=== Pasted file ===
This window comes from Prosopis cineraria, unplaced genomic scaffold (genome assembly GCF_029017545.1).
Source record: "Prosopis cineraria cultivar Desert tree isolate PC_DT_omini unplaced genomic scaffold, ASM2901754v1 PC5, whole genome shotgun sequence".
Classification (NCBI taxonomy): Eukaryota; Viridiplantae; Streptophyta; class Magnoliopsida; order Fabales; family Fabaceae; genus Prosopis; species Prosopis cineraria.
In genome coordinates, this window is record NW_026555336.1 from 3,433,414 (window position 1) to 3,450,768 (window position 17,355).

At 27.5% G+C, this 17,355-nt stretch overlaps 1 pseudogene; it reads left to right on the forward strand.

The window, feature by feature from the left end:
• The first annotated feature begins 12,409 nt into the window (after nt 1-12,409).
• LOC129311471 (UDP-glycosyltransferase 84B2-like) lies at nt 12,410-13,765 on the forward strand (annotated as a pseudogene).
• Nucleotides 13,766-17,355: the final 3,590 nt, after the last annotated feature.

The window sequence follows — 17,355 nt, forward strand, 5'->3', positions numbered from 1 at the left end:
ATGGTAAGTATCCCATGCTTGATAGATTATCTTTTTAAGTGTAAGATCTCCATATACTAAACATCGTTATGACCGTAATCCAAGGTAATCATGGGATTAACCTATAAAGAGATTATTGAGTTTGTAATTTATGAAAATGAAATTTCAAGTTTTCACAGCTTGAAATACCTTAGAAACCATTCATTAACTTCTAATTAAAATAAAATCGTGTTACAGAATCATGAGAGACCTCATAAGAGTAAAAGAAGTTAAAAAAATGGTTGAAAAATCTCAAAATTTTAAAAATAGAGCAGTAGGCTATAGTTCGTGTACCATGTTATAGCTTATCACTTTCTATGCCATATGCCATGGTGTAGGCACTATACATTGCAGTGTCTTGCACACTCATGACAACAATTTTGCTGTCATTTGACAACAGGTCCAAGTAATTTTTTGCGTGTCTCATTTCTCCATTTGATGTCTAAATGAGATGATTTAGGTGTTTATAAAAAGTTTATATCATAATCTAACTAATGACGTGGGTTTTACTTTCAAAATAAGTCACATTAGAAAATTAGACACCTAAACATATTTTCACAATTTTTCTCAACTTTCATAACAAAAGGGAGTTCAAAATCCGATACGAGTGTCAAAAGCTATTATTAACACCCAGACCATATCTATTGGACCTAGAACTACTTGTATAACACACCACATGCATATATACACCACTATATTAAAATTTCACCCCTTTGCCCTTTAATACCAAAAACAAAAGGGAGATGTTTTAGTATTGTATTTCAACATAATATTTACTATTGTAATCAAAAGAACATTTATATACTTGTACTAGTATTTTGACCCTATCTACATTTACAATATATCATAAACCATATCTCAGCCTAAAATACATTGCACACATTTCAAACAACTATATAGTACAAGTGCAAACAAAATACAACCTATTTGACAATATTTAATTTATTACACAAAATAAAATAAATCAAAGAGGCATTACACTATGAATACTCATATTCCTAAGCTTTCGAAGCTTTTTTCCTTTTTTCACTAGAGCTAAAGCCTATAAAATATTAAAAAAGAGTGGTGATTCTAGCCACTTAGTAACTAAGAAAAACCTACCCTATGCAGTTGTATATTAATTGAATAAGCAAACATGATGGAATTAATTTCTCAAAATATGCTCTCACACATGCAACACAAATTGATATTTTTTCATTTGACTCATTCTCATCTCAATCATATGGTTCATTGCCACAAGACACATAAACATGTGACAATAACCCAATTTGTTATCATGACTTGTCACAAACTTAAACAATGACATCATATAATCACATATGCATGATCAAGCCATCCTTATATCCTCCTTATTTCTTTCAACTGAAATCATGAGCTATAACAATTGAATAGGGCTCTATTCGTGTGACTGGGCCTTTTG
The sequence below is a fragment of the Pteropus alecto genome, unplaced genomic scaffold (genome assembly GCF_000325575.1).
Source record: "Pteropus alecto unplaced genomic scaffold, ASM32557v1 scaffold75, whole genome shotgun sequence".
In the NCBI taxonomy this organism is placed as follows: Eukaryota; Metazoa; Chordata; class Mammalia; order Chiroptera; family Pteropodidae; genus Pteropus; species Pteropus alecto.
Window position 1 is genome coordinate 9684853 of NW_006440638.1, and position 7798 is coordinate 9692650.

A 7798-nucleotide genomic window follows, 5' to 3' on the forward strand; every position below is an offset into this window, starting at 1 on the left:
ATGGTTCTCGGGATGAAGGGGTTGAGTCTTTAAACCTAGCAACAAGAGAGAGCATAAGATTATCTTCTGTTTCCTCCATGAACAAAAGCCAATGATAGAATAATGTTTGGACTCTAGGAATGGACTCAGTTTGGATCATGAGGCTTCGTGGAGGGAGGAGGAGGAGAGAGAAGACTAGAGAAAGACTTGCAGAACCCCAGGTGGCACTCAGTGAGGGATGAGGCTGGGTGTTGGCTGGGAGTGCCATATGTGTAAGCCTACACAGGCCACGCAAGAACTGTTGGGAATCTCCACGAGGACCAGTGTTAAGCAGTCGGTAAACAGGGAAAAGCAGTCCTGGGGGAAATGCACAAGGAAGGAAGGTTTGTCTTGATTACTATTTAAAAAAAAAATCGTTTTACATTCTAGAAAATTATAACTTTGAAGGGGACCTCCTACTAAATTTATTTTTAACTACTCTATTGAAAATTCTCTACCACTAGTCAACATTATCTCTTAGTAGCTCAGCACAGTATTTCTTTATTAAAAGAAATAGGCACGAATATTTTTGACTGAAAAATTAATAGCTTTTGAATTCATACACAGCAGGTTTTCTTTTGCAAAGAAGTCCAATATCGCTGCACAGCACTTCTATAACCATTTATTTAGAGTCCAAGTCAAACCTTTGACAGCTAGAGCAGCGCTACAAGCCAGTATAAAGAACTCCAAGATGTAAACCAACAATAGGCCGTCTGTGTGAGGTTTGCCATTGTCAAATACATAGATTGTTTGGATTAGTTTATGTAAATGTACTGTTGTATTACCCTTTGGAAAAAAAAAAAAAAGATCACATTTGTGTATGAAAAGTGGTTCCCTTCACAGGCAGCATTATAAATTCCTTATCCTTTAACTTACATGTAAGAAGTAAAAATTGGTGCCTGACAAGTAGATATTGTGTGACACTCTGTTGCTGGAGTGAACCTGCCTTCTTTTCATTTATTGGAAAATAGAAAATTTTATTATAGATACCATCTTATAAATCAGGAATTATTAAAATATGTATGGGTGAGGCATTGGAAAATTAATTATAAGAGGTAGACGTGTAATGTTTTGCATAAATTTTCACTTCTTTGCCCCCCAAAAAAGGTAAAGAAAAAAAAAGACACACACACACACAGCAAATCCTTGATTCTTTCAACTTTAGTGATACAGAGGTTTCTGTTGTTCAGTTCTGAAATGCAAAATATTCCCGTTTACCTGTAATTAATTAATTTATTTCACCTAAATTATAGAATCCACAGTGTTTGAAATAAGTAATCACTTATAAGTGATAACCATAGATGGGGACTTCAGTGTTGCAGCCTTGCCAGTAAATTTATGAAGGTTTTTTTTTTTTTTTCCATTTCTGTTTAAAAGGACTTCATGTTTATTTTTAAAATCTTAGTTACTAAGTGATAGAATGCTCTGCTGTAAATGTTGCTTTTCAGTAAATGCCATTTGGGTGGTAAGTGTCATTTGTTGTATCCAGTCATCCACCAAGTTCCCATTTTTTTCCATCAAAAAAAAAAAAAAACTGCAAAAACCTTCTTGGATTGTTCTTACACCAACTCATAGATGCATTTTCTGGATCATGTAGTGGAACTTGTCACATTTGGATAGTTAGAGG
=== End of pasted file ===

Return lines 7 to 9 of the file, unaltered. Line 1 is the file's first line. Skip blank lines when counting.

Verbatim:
• The first annotated feature begins 12,409 nt into the window (after nt 1-12,409).
• LOC129311471 (UDP-glycosyltransferase 84B2-like) lies at nt 12,410-13,765 on the forward strand (annotated as a pseudogene).
• Nucleotides 13,766-17,355: the final 3,590 nt, after the last annotated feature.